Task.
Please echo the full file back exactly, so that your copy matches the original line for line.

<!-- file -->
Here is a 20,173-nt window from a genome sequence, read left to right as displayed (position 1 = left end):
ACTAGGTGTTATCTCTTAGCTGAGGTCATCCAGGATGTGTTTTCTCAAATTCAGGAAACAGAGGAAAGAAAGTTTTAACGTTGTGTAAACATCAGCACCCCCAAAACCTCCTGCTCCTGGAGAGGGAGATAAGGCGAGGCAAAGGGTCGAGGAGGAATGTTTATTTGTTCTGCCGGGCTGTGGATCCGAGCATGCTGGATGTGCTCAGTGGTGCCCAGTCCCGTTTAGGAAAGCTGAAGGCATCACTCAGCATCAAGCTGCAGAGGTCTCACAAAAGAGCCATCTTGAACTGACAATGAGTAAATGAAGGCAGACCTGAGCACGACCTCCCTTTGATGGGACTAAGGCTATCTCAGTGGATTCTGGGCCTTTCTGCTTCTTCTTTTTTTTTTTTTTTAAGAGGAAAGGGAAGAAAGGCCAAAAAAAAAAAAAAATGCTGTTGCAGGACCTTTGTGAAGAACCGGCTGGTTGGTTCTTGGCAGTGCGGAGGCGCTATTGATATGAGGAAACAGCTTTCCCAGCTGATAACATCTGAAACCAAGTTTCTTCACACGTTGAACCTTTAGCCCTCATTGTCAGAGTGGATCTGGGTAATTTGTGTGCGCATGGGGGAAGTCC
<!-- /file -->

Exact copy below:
Here is a 20,173-nt window from a genome sequence, read left to right as displayed (position 1 = left end):
ACTAGGTGTTATCTCTTAGCTGAGGTCATCCAGGATGTGTTTTCTCAAATTCAGGAAACAGAGGAAAGAAAGTTTTAACGTTGTGTAAACATCAGCACCCCCAAAACCTCCTGCTCCTGGAGAGGGAGATAAGGCGAGGCAAAGGGTCGAGGAGGAATGTTTATTTGTTCTGCCGGGCTGTGGATCCGAGCATGCTGGATGTGCTCAGTGGTGCCCAGTCCCGTTTAGGAAAGCTGAAGGCATCACTCAGCATCAAGCTGCAGAGGTCTCACAAAAGAGCCATCTTGAACTGACAATGAGTAAATGAAGGCAGACCTGAGCACGACCTCCCTTTGATGGGACTAAGGCTATCTCAGTGGATTCTGGGCCTTTCTGCTTCTTCTTTTTTTTTTTTTTTAAGAGGAAAGGGAAGAAAGGCCAAAAAAAAAAAAAAATGCTGTTGCAGGACCTTTGTGAAGAACCGGCTGGTTGGTTCTTGGCAGTGCGGAGGCGCTATTGATATGAGGAAACAGCTTTCCCAGCTGATAACATCTGAAACCAAGTTTCTTCACACGTTGAACCTTTAGCCCTCATTGTCAGAGTGGATCTGGGTAATTTGTGTGCGCATGGGGGAAGTCC